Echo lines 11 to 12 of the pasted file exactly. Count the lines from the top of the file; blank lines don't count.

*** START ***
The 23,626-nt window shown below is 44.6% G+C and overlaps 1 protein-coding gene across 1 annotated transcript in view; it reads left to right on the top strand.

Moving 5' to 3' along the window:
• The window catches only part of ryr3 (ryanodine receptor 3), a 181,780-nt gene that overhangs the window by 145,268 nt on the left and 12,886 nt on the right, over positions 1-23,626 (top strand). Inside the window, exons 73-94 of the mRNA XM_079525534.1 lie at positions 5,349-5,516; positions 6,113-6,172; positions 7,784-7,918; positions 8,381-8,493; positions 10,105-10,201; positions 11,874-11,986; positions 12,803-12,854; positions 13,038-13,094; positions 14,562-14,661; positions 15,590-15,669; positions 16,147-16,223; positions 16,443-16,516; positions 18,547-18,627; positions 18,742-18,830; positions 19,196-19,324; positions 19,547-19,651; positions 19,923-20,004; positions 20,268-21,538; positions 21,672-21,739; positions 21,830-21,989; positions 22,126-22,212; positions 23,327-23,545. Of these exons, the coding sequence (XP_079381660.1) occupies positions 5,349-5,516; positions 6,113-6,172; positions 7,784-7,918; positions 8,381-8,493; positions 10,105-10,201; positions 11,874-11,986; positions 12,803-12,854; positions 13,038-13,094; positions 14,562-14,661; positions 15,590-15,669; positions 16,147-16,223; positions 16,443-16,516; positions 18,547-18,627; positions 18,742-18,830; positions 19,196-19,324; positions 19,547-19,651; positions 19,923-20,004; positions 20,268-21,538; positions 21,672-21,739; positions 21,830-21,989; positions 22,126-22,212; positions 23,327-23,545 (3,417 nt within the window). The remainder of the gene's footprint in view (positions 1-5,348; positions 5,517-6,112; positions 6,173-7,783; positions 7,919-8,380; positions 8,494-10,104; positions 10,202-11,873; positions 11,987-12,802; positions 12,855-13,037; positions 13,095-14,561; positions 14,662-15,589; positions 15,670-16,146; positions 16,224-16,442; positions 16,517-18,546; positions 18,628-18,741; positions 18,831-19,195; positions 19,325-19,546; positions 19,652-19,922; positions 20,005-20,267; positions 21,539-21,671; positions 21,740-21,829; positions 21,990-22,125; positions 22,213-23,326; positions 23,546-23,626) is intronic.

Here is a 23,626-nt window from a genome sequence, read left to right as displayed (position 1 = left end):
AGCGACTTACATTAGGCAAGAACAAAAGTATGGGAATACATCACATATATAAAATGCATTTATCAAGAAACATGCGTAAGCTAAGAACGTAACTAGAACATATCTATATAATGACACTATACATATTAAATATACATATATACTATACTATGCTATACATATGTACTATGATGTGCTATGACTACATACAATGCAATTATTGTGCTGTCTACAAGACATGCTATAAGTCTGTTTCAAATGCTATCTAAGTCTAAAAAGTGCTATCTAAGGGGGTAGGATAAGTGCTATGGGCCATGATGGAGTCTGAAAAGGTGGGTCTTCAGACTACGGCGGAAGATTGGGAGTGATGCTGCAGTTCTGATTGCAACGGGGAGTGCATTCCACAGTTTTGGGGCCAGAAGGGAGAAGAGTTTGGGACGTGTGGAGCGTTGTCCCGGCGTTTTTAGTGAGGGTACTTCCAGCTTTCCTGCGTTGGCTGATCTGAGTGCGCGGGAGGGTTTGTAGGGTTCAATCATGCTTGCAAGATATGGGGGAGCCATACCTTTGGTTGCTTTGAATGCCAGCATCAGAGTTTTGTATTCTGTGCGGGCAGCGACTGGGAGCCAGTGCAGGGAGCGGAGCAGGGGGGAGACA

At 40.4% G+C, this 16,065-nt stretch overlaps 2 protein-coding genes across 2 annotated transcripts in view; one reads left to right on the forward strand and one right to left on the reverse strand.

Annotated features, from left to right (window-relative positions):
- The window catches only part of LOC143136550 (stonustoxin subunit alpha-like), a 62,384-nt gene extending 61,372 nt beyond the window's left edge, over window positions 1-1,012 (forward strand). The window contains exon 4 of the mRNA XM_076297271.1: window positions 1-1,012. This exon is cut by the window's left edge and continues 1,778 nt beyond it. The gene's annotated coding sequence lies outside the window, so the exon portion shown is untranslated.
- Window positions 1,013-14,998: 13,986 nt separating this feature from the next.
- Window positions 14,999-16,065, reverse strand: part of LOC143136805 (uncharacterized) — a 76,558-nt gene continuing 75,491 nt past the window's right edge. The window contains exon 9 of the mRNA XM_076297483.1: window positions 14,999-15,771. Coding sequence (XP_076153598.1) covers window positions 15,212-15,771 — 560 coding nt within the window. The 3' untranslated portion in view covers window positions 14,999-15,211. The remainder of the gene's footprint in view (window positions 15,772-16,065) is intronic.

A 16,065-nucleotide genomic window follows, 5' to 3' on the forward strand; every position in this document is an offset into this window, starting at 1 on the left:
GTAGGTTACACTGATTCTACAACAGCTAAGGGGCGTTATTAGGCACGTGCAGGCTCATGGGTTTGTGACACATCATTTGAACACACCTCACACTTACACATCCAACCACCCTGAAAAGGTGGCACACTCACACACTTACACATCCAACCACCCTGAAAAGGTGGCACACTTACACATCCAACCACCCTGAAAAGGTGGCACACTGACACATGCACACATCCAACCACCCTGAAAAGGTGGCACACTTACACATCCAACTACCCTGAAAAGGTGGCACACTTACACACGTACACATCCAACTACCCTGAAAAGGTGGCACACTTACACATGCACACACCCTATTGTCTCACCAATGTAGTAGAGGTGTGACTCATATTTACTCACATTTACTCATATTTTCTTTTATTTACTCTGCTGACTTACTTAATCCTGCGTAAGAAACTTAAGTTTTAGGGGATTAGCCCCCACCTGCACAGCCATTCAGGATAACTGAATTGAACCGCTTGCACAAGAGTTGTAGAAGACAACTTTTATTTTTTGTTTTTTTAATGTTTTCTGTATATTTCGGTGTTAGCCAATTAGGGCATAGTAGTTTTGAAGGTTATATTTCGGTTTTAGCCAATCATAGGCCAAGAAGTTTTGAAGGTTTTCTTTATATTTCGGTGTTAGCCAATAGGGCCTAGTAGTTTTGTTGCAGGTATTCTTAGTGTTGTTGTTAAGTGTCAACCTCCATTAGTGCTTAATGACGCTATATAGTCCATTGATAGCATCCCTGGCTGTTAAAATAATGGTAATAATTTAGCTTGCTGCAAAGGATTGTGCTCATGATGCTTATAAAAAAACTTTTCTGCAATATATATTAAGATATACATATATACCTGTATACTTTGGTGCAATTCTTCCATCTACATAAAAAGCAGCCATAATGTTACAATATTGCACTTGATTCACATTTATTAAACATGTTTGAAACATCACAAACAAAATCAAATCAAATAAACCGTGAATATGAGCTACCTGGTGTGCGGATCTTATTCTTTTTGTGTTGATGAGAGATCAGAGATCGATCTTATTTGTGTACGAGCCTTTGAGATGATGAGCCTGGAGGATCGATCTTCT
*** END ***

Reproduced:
A 16,065-nucleotide genomic window follows, 5' to 3' on the forward strand; every position in this document is an offset into this window, starting at 1 on the left:
GTAGGTTACACTGATTCTACAACAGCTAAGGGGCGTTATTAGGCACGTGCAGGCTCATGGGTTTGTGACACATCATTTGAACACACCTCACACTTACACATCCAACCACCCTGAAAAGGTGGCACACTCACACACTTACACATCCAACCACCCTGAAAAGGTGGCACACTTACACATCCAACCACCCTGAAAAGGTGGCACACTGACACATGCACACATCCAACCACCCTGAAAAGGTGGCACACTTACACATCCAACTACCCTGAAAAGGTGGCACACTTACACACGTACACATCCAACTACCCTGAAAAGGTGGCACACTTACACATGCACACACCCTATTGTCTCACCAATGTAGTAGAGGTGTGACTCATATTTACTCACATTTACTCATATTTTCTTTTATTTACTCTGCTGACTTACTTAATCCTGCGTAAGAAACTTAAGTTTTAGGGGATTAGCCCCCACCTGCACAGCCATTCAGGATAACTGAATTGAACCGCTTGCACAAGAGTTGTAGAAGACAACTTTTATTTTTTGTTTTTTTAATGTTTTCTGTATATTTCGGTGTTAGCCAATTAGGGCATAGTAGTTTTGAAGGTTATATTTCGGTTTTAGCCAATCATAGGCCAAGAAGTTTTGAAGGTTTTCTTTATATTTCGGTGTTAGCCAATAGGGCCTAGTAGTTTTGTTGCAGGTATTCTTAGTGTTGTTGTTAAGTGTCAACCTCCATTAGTGCTTAATGACGCTATATAGTCCATTGATAGCATCCCTGGCTGTTAAAATAATGGTAATAATTTAGCTTGCTGCAAAGGATTGTGCTCATGATGCTTATAAAAAAACTTTTCTGCAATATATATTAAGATATACATATATACCTGTATACTTTGGTGCAATTCTTCCATCTACATAAAAAGCAGCCATAATGTTACAATATTGCACTTGATTCACATTTATTAAACATGTTTGAAACATCACAAACAAAATCAAATCAAATAAACCGTGAATATGAGCTACCTGGTGTGCGGATCTTATTCTTTTTGTGTTGATGAGAGATCAGAGATCGATCTTATTTGTGTACGAGCCTTTGAGATGATGAGCCTGGAGGATCGATCTTCT